This study is considered the first in the Al-Obeid region. One of the strengths of this study is that the samples and information were collected according to the WHO definition of maternal near misses and criteria for diagnosis and end-organ damage. The information was collected by registrars who administer the treatment, which had a positive impact on the inclusion of patients.

The study period of one year resulted in the involvement of adequate near-miss women which makes the study possible so the study population's characteristics can be generalized to Sudan and countermeasures can be developed in countries with similar characteristics.

One of the limitations of this study is that it was conducted in one hospital, so it cannot be compared.

The study demonstrates a higher prevalence of maternal near misses compared with a previous study in Sudan (22.3|1000 live births) the major causes are maternal infection, hemorrhage, hypertensive disorders (pre-eclampsia and eclampsia), and anemia. MNMR is more common among rural, low educational level, multiparous, and unbooked individuals. The patient's condition had a significantly prolonged hospital stay and intensive care unit admission.


Maternal advice of antenatal care, a good referral system potentially reduces severe maternal outcomes. Adequate provision of critical care, along with appropriate staffing, equipment, and management strategies. Staff training in emergency obstetric services. Access to ICU depends on facility protocols and availability, and the substantial proportion of study women who experienced severe maternal outcomes without access to ICU care indicates a shortage of ICU beds. Further studies on maternal near misses and death.


A maternal near-missis increasingly being recognized as a useful means to examine the quality of obstetric care. Hemorrhage, infection, eclampsia, pre-eclampsia, and medical disorders during pregnancy were common causes of maternal near misses.

The prevalence of maternal near misses was 22.3|1000 live births which is higher than previous studies in Sudan in different cities the causes of MNM included in this study were infections, obstetric hemorrhage, hypertensive disorder, anemia, and convulsions. End organ damage mostly involves the liver and coagulation system, and is less involved in the respiratory system.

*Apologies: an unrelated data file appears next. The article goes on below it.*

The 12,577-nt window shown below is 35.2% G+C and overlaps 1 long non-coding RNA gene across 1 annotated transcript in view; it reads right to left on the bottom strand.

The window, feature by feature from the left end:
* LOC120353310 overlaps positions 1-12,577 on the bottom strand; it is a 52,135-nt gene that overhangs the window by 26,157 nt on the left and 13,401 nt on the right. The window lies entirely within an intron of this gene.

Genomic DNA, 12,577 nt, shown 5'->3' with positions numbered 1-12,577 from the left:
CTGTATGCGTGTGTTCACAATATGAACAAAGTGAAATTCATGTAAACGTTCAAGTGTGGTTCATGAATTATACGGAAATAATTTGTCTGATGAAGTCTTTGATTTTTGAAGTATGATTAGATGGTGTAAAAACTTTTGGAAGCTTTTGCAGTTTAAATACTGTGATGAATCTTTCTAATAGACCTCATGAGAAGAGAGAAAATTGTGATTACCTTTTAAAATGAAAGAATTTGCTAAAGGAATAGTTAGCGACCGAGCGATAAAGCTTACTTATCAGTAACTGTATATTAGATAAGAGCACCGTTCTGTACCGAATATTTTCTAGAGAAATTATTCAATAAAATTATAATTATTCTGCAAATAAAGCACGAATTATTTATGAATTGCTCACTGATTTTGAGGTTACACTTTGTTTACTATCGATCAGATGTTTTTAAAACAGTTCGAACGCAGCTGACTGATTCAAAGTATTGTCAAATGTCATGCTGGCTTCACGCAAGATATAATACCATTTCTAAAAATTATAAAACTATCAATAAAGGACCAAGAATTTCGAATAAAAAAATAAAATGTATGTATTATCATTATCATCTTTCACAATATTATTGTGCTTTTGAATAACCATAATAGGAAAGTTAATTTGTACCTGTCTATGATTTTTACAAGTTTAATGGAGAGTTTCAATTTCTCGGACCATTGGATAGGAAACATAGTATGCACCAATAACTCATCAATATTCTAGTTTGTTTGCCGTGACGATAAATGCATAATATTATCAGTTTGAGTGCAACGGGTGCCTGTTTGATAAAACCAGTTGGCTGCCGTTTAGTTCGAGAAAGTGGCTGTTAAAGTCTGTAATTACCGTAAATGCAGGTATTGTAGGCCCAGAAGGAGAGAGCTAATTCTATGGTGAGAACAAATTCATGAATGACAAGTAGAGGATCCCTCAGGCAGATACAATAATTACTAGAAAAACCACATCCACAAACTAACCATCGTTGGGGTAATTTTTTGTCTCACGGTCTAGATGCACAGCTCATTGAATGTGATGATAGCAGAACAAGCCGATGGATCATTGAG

The material near-miss plan of the referral system and management will improve, and end-organ damage and ICU admission with the World Health Organization (WHO) protocol should be applied to reduce maternal miss and maternal death. Auditing obstetrics practice of management of obstetrical hemorrhage, infection, anemia with pregnancy, and hypertensive disorders is a challenge.

The authors would like to express their sincere thanks and gratitude to Prof Taha Umbeli for his helpful supervision during this study.

Consent: All participants provided informed consent.

Approval: Ethical clearance and supportive letters were obtained from the Sudan Medical Specialization Board (SMSB) and& the Educational Development Centre (EDC). Written permission was obtained from Alobeid Hospital.

Author contribution

All authors contributed to the manuscript writing of the manuscript. Prof. Taha Umbeli and Ayat Eltigani were involved in the conception, and design of the study, writing the proposal, analysis, interpretation of data, and manuscript writing. Awadalla Abdelwahid, Abdelasam Salah Eldin, Isra Sir Alkhatim, and Hajar Suliman were involved in the analysis and, interpretation of data, methodology, and manuscript writing written.

Data sharing

The authors agreed on the date-sharing policy of this journal.

Data are ethically correct to do so, where this does not violate the protection of human subjects, or other valid ethical, privacy, or security concerns.